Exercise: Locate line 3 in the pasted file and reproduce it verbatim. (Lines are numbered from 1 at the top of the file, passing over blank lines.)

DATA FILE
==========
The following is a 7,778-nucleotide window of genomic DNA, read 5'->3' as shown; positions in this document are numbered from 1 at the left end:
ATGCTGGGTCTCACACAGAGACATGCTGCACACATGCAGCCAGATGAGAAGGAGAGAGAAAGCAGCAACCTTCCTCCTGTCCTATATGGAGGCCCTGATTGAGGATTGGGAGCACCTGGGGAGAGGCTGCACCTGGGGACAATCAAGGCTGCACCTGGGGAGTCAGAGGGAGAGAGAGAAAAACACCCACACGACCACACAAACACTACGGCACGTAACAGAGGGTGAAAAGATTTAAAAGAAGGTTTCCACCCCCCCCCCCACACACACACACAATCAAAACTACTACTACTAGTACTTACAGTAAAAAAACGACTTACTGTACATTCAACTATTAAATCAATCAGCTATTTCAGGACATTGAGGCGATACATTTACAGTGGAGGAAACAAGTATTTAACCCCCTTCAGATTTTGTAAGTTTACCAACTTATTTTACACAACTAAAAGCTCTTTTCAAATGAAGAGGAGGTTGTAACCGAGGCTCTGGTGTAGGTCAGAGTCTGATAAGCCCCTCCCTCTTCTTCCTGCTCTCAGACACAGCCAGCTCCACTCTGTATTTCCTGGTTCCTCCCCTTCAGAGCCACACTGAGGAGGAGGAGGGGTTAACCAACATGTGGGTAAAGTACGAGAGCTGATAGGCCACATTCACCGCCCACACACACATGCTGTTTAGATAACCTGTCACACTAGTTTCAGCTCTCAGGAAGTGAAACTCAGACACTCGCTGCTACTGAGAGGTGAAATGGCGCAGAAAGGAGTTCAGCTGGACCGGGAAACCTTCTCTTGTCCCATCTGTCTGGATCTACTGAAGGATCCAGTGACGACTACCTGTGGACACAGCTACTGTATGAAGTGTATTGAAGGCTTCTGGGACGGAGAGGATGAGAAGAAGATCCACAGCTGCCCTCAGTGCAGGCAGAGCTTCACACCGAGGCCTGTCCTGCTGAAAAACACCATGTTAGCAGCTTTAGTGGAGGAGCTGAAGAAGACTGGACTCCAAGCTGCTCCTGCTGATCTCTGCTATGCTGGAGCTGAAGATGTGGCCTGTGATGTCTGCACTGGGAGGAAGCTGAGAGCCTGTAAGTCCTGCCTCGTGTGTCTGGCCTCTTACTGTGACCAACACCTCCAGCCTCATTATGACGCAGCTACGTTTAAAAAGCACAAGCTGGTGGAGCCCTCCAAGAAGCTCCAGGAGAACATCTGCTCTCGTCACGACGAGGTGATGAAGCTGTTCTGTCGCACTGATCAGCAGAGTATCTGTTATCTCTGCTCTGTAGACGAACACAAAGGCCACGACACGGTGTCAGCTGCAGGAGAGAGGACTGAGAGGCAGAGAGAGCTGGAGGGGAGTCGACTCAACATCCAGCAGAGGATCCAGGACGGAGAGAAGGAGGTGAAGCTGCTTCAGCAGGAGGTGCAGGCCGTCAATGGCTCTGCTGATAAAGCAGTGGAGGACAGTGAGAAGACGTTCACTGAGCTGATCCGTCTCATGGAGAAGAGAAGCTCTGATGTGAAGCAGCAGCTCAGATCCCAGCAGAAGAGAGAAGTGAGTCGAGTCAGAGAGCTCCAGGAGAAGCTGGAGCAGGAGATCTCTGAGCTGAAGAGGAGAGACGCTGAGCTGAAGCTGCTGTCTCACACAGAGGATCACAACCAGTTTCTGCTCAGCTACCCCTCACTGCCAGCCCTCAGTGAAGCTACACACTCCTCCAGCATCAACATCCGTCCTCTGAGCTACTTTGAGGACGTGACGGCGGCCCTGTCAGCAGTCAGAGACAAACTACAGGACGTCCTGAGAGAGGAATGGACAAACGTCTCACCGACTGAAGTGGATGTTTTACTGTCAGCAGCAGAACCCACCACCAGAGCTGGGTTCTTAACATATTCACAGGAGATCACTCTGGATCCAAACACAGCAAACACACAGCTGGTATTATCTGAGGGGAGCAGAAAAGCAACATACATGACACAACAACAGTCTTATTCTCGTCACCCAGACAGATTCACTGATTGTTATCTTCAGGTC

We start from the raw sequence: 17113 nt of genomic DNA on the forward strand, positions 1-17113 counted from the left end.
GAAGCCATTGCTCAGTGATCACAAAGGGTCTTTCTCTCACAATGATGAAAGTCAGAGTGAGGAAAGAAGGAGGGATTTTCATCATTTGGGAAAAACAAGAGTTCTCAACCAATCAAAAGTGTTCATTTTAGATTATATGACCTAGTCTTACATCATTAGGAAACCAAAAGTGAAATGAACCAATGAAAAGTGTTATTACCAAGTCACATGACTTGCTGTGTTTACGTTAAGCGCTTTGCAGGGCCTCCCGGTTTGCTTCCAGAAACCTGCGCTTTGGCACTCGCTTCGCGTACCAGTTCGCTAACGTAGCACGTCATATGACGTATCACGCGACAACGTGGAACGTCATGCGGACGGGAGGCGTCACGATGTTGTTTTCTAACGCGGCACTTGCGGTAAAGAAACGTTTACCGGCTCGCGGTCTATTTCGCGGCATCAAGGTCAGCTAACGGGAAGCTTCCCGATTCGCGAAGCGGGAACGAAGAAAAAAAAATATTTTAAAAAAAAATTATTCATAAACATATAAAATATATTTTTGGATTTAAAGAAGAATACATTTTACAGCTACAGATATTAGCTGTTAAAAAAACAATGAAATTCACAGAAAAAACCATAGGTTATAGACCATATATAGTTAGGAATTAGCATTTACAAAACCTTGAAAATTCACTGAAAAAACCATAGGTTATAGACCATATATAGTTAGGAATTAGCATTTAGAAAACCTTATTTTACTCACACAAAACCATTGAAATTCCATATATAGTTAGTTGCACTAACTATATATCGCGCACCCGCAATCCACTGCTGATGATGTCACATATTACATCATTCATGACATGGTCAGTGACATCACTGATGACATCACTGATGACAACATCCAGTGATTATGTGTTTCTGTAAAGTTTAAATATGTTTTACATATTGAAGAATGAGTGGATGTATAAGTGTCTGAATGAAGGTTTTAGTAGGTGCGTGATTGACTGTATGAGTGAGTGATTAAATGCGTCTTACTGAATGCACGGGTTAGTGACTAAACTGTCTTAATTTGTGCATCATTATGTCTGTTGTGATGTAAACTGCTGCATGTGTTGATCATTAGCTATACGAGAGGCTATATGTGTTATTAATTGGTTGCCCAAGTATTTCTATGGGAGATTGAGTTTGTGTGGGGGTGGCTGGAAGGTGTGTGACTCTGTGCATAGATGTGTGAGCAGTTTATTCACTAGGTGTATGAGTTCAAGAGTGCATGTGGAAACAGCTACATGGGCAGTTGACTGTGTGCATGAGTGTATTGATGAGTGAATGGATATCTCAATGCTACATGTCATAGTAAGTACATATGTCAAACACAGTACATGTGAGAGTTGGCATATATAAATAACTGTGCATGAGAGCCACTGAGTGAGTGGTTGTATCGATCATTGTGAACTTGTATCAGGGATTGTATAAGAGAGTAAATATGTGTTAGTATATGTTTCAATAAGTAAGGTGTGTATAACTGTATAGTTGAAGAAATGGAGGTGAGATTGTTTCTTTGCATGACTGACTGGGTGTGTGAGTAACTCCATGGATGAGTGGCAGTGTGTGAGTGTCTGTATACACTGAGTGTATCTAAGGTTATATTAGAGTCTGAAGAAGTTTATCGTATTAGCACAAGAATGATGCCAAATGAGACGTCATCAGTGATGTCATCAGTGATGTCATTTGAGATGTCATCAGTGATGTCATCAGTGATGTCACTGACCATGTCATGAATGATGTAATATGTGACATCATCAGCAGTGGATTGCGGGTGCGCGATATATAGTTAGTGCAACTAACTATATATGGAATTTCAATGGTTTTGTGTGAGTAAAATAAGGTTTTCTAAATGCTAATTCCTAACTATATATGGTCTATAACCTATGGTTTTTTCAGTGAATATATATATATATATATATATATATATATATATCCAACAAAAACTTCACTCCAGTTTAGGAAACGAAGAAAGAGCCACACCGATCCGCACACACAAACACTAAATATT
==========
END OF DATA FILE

We start from the raw sequence: 17113 nt of genomic DNA on the forward strand, positions 1-17113 counted from the left end.